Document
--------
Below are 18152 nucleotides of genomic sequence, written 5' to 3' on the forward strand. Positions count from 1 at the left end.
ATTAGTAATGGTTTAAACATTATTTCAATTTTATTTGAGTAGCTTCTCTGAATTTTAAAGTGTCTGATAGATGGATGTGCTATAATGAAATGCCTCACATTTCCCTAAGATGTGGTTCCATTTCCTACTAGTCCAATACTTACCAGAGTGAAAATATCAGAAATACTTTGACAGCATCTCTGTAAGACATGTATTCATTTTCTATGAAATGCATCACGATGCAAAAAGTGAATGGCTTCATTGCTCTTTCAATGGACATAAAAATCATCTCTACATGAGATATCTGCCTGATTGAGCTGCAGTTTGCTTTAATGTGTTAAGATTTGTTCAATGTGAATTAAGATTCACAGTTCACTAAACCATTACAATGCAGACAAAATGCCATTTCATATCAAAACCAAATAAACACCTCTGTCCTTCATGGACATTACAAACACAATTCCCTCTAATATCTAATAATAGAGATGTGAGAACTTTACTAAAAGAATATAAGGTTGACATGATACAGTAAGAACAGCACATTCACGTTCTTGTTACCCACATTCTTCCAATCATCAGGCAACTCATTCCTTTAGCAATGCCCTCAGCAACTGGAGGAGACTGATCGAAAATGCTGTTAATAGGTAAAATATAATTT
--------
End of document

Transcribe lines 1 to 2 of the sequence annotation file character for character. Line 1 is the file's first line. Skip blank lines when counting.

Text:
Below are 18152 nucleotides of genomic sequence, written 5' to 3' on the forward strand. Positions count from 1 at the left end.
ATTAGTAATGGTTTAAACATTATTTCAATTTTATTTGAGTAGCTTCTCTGAATTTTAAAGTGTCTGATAGATGGATGTGCTATAATGAAATGCCTCACATTTCCCTAAGATGTGGTTCCATTTCCTACTAGTCCAATACTTACCAGAGTGAAAATATCAGAAATACTTTGACAGCATCTCTGTAAGACATGTATTCATTTTCTATGAAATGCATCACGATGCAAAAAGTGAATGGCTTCATTGCTCTTTCAATGGACATAAAAATCATCTCTACATGAGATATCTGCCTGATTGAGCTGCAGTTTGCTTTAATGTGTTAAGATTTGTTCAATGTGAATTAAGATTCACAGTTCACTAAACCATTACAATGCAGACAAAATGCCATTTCATATCAAAACCAAATAAACACCTCTGTCCTTCATGGACATTACAAACACAATTCCCTCTAATATCTAATAATAGAGATGTGAGAACTTTACTAAAAGAATATAAGGTTGACATGATACAGTAAGAACAGCACATTCACGTTCTTGTTACCCACATTCTTCCAATCATCAGGCAACTCATTCCTTTAGCAATGCCCTCAGCAACTGGAGGAGACTGATCGAAAATGCTGTTAATAGGTAAAATATAATTT